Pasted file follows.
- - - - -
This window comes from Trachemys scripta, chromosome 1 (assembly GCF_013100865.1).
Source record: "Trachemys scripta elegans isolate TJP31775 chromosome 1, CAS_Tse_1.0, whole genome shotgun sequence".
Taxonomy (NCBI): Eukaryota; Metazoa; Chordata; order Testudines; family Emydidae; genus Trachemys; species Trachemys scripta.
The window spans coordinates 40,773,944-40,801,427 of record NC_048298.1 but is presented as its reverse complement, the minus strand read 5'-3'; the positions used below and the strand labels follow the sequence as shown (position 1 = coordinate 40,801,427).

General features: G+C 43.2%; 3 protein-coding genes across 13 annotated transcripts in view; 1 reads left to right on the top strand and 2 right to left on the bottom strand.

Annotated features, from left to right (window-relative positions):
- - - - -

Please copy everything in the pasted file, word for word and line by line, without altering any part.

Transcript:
This window comes from Trachemys scripta, chromosome 1 (assembly GCF_013100865.1).
Source record: "Trachemys scripta elegans isolate TJP31775 chromosome 1, CAS_Tse_1.0, whole genome shotgun sequence".
Taxonomy (NCBI): Eukaryota; Metazoa; Chordata; order Testudines; family Emydidae; genus Trachemys; species Trachemys scripta.
The window spans coordinates 40,773,944-40,801,427 of record NC_048298.1 but is presented as its reverse complement, the minus strand read 5'-3'; the positions used below and the strand labels follow the sequence as shown (position 1 = coordinate 40,801,427).

General features: G+C 43.2%; 3 protein-coding genes across 13 annotated transcripts in view; 1 reads left to right on the top strand and 2 right to left on the bottom strand.

Annotated features, from left to right (window-relative positions):